Should Leaders be Allowed to Tweet?

Rupert Murdoch
Photograph: David Shankbone 2011

Everyone accepts that leaders should communicate with their staff, and most would admit that there is always room for more. Conventional wisdom, backed by quite a lot of research, suggests that for a message to get through, it needs to be repeated seven times. But of course, the content has to be useful if it is to have positive impact.

So what about Rupert Murdoch? Someone has allowed him a Twitter account and boy is he using it given the number of apologies he has recently had to give. As the Telegraph politely reported on 19 October 2012: “The Australian-born executive has gained a reputation for plain speaking since joining the site earlier this year.”

Some might think this an understatement and substitute the words ‘pointe’, ‘aggressive’ or ‘insulting’ for plain speaking. Others might say that the reputation has been around for some time.

This illustrates the dangers of allowing those in positions of influence to speak their mind. On the other hand, it might also illustrate the value of allowing those in positions of influence to expose themselves for what they really are.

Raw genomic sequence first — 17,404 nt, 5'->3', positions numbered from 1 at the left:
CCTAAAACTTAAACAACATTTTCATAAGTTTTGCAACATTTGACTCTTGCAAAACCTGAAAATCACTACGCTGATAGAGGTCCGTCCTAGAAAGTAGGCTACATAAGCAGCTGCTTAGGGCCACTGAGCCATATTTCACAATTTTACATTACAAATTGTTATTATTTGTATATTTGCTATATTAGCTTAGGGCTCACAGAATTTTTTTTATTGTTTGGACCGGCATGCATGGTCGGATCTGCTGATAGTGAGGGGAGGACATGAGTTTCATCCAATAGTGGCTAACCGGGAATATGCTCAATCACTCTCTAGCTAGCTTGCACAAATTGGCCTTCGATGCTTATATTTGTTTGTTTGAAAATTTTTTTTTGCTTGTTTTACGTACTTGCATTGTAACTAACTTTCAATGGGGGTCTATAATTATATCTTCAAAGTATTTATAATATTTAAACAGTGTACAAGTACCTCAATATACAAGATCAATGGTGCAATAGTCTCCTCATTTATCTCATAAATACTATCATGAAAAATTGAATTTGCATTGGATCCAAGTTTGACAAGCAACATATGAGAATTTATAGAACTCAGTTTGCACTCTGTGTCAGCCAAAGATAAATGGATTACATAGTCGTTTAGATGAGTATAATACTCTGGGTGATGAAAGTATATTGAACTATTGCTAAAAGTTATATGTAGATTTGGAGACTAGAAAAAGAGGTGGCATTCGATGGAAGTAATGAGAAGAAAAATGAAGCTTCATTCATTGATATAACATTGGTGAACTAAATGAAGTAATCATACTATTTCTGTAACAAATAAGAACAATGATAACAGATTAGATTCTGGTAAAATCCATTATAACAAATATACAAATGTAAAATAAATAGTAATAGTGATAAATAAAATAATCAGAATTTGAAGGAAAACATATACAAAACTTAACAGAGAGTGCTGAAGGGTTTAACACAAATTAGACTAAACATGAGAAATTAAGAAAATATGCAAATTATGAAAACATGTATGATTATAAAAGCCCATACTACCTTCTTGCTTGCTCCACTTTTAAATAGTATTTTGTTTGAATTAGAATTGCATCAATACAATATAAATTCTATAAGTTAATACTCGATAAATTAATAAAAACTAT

People in leadership positions influence no matter what they do, even if it’s doing nothing. So perhaps we should argue that all leaders should be given a Twitter account so that the people who work with and for them can get to know what they really think – and how happy they are to have them as their leader.

 So how is Twitter or its equivalent used in your organisation?

 And if you have an account, how do you use it bearing in mind that ultimately it’s hard consistently to be something you’re not.

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